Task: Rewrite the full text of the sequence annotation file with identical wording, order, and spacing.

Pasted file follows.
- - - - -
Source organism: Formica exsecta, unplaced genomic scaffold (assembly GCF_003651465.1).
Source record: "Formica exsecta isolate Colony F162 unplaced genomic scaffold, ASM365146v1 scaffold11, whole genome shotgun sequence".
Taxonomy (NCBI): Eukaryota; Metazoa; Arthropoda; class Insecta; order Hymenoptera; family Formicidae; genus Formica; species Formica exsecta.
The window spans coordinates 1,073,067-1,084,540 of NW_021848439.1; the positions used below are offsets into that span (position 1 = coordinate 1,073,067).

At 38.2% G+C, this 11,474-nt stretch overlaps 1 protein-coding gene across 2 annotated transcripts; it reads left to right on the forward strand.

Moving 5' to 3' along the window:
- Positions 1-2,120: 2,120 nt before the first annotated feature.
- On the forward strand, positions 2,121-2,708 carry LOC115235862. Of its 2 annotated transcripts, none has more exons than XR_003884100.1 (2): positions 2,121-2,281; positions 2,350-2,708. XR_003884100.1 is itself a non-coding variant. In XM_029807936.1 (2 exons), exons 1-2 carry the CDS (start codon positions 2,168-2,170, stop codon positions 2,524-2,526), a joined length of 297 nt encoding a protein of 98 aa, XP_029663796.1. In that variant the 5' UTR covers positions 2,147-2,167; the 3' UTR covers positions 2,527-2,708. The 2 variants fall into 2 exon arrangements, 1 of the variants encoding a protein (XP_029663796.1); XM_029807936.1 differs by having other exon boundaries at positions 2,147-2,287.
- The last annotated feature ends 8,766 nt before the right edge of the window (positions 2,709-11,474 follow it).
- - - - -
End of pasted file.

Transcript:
Source organism: Formica exsecta, unplaced genomic scaffold (assembly GCF_003651465.1).
Source record: "Formica exsecta isolate Colony F162 unplaced genomic scaffold, ASM365146v1 scaffold11, whole genome shotgun sequence".
Taxonomy (NCBI): Eukaryota; Metazoa; Arthropoda; class Insecta; order Hymenoptera; family Formicidae; genus Formica; species Formica exsecta.
The window spans coordinates 1,073,067-1,084,540 of NW_021848439.1; the positions used below are offsets into that span (position 1 = coordinate 1,073,067).

At 38.2% G+C, this 11,474-nt stretch overlaps 1 protein-coding gene across 2 annotated transcripts; it reads left to right on the forward strand.

Moving 5' to 3' along the window:
- Positions 1-2,120: 2,120 nt before the first annotated feature.
- On the forward strand, positions 2,121-2,708 carry LOC115235862. Of its 2 annotated transcripts, none has more exons than XR_003884100.1 (2): positions 2,121-2,281; positions 2,350-2,708. XR_003884100.1 is itself a non-coding variant. In XM_029807936.1 (2 exons), exons 1-2 carry the CDS (start codon positions 2,168-2,170, stop codon positions 2,524-2,526), a joined length of 297 nt encoding a protein of 98 aa, XP_029663796.1. In that variant the 5' UTR covers positions 2,147-2,167; the 3' UTR covers positions 2,527-2,708. The 2 variants fall into 2 exon arrangements, 1 of the variants encoding a protein (XP_029663796.1); XM_029807936.1 differs by having other exon boundaries at positions 2,147-2,287.
- The last annotated feature ends 8,766 nt before the right edge of the window (positions 2,709-11,474 follow it).